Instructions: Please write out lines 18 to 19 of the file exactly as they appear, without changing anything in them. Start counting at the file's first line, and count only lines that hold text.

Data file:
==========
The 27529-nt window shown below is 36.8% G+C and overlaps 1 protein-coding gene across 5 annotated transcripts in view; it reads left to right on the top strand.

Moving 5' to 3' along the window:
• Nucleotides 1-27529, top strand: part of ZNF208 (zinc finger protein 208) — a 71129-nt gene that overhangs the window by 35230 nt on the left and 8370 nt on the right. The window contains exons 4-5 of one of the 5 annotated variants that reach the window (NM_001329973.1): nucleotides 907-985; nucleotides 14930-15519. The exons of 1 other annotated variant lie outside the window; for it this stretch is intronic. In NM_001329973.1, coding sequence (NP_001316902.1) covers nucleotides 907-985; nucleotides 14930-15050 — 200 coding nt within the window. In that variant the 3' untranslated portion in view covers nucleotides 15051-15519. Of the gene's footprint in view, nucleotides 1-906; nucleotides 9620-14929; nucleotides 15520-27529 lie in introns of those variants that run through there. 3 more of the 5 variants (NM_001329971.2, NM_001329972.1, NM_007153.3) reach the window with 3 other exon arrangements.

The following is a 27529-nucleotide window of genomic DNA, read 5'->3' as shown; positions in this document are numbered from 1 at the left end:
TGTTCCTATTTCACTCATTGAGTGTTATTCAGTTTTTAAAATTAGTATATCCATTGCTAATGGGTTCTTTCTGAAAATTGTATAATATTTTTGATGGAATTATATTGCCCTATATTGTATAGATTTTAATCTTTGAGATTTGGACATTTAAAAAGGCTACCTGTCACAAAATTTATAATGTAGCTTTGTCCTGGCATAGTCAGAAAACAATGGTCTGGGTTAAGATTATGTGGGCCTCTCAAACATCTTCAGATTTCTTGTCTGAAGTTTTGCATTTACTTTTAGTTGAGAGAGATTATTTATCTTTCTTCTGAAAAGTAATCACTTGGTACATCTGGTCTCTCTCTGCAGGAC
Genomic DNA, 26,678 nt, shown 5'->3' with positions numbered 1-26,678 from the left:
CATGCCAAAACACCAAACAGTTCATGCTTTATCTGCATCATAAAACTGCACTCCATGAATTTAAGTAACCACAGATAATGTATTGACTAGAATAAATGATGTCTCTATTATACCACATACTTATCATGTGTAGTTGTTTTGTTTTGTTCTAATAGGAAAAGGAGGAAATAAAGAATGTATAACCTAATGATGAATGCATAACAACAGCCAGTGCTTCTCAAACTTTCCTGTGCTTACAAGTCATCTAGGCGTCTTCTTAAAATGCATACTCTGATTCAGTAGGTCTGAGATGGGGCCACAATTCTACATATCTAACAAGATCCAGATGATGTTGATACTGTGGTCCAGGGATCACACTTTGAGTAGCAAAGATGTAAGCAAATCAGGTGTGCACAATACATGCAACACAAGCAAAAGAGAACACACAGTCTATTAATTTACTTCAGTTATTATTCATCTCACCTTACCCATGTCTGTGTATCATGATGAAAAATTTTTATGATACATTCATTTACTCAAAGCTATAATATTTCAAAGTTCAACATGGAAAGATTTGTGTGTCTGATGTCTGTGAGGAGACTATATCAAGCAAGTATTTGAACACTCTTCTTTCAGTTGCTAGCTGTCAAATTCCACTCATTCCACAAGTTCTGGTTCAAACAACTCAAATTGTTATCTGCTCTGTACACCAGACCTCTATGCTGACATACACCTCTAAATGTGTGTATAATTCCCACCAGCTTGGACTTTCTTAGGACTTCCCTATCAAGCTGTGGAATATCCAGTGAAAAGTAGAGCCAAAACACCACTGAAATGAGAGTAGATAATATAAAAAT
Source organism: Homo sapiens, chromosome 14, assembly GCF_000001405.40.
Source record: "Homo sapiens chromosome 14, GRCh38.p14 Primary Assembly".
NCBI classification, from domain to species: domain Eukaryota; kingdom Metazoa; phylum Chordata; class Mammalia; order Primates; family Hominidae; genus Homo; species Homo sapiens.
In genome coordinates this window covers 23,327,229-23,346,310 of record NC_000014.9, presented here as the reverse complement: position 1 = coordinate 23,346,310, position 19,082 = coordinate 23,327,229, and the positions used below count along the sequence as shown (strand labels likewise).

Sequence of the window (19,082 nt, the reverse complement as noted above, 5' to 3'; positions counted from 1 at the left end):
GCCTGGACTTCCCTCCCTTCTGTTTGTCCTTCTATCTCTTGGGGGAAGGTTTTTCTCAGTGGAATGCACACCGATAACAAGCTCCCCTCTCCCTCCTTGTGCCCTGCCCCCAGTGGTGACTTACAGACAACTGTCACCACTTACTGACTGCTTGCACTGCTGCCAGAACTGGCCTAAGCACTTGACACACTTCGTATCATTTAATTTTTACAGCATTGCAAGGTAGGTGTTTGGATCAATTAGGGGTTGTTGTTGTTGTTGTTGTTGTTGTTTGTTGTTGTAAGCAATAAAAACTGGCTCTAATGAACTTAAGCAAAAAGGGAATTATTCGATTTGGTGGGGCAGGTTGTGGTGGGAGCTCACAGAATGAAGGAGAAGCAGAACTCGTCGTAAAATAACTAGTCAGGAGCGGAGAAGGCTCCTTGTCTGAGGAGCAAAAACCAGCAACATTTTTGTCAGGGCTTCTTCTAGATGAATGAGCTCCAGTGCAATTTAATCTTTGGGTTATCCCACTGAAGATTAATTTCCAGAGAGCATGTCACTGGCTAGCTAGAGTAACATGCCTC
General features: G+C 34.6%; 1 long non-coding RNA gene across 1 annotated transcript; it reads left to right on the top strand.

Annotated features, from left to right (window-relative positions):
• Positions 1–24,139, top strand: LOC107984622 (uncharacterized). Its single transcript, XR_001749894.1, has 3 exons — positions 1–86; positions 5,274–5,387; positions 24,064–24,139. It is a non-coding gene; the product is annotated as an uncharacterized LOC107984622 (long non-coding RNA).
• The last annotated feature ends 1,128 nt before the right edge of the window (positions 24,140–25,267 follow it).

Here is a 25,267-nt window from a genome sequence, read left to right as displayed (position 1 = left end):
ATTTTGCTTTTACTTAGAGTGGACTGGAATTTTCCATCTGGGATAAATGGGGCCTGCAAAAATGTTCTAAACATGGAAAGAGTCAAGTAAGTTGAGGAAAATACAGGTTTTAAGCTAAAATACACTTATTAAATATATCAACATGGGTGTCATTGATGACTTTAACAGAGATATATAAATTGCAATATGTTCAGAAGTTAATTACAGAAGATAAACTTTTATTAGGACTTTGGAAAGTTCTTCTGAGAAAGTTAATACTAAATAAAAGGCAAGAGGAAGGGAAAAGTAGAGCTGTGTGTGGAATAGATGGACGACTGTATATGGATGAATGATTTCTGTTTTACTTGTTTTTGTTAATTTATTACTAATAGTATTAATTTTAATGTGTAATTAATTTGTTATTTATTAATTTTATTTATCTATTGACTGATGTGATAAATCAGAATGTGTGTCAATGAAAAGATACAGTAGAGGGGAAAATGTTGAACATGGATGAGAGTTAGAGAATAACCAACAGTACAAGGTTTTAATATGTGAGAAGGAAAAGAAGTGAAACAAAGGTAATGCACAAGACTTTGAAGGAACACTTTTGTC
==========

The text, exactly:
Here is a 25,267-nt window from a genome sequence, read left to right as displayed (position 1 = left end):
ATTTTGCTTTTACTTAGAGTGGACTGGAATTTTCCATCTGGGATAAATGGGGCCTGCAAAAATGTTCTAAACATGGAAAGAGTCAAGTAAGTTGAGGAAAATACAGGTTTTAAGCTAAAATACACTTATTAAATATATCAACATGGGTGTCATTGATGACTTTAACAGAGATATATAAATTGCAATATGTTCAGAAGTTAATTACAGAAGATAAACTTTTATTAGGACTTTGGAAAGTTCTTCTGAGAAAGTTAATACTAAATAAAAGGCAAGAGGAAGGGAAAAGTAGAGCTGTGTGTGGAATAGATGGACGACTGTATATGGATGAATGATTTCTGTTTTACTTGTTTTTGTTAATTTATTACTAATAGTATTAATTTTAATGTGTAATTAATTTGTTATTTATTAATTTTATTTATCTATTGACTGATGTGATAAATCAGAATGTGTGTCAATGAAAAGATACAGTAGAGGGGAAAATGTTGAACATGGATGAGAGTTAGAGAATAACCAACAGTACAAGGTTTTAATATGTGAGAAGGAAAAGAAGTGAAACAAAGGTAATGCACAAGACTTTGAAGGAACACTTTTGTC